Could do better!

 

The school principles produced by one of our student groups

The school principles produced by one of our student groups

 

“Not everything that counts can be counted, and not everything that can be counted counts.”

Sign hanging in the office of Albert Einstein at Princeton University

I wonder if I am the only person who ever has days like this? As I sat today observing my good colleagues Mary and Jayashree working with students I was in awe of their knowledge and enthusiasm. Furthermore I was stunned by the quality of information and the depth of perception coming from our students. Why, I asked myself, does it seem that everyone in this room is far cleverer than me?

Today’s topic was assessment in inclusive classrooms, an area guaranteed to provoke strong feelings and one which we hoped our course participants would debate with vigour. We were not disappointed. Indeed their thoughtful critical responses indicated the many frustrations and challenges that they experience with regards to assessment in their professional lives.

Semantics are important and this is apparent whenever issues of the assessment of learners are discussed. Assessment for learning, or assessment of learning? Assessment of the pupil or assessment by the pupil? So many complexities to explore and no wonder that this is a subject that gets teachers so animated. Writers such as Dylan Wiliam and my colleague Knut Roar Engh have emphasised the holistic nature of effective assessment and have encouraged teachers to see this as an embedded part of the teaching process rather than an addendum to the main activity. Yet it would appear that many schools still place an emphasis upon assessment as a summative process with little regard for how it may shape teaching and celebrate the accomplishments of pupils.

Inclusion is essentially a democratic process that recognises the rights of individuals and marginalised groups and celebrates diversity. For assessment to support this process it too must adopt democratic principles. Where it becomes an activity solely undertaken by teachers and school managers and remains focused upon narrow academic outcomes it acts as a barrier to the inclusion agenda. For this reason Mary and Jayashree in their sessions today emphasised the need to place the pupils’ interpretation of their own learning at the centre of the assessment process and conveyed the message that we start from the strengths of the learner. Working in inclusive teams was emphasised and respect for families reinforced with consideration given to how assessment information is conveyed with empathy.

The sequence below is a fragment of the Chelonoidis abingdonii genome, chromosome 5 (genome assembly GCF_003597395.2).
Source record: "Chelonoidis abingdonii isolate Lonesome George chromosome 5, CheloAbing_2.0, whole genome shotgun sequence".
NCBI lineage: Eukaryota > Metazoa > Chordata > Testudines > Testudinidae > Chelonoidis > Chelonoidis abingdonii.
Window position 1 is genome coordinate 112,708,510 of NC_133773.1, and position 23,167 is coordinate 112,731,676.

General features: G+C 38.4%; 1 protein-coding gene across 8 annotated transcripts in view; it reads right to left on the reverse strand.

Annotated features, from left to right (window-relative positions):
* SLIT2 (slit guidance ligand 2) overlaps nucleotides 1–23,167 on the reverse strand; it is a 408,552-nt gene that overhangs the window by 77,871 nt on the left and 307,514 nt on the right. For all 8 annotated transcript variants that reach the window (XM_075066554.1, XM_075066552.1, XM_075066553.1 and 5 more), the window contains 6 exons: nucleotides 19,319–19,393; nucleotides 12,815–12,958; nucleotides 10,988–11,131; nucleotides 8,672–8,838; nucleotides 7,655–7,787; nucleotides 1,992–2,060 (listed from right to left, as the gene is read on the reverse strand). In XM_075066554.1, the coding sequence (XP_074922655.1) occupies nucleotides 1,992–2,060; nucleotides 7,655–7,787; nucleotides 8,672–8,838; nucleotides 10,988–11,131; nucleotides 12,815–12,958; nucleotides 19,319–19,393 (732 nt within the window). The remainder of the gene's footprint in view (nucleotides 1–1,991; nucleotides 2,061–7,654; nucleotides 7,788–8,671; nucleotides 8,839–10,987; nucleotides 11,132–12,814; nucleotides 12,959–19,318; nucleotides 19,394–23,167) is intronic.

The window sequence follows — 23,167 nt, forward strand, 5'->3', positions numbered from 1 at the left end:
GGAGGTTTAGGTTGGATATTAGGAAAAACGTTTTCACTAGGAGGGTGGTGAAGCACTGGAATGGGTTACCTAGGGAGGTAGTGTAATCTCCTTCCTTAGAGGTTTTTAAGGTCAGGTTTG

Within very little time our students, many of whom work in schools with a “traditional” view of assessment were voicing their opinions and demonstrating their innovative ideas for how assessment might inform the development of inclusive teaching and learning. The means by which assessment might provide us within insights into the impact of the teaching environment and a shift of focus to provide a consideration of the assessment of teaching styles, were just two of the ideas keenly contested today. Arguments were plentiful and the debate fierce, but all in good humour and deftly refereed by tutors!

The ideas emerging from the discussions and workshop activities of students today were highly original and creative. Now I think I understand, the reason everyone in this room seems cleverer than me, it’s simple really – they are!

Ah well, in the words of Samuel Beckett “Ever tried. Ever failed. No matter. Try Again. Fail again. Fail better”. – (Samuel Beckett – Worstword Ho 1984)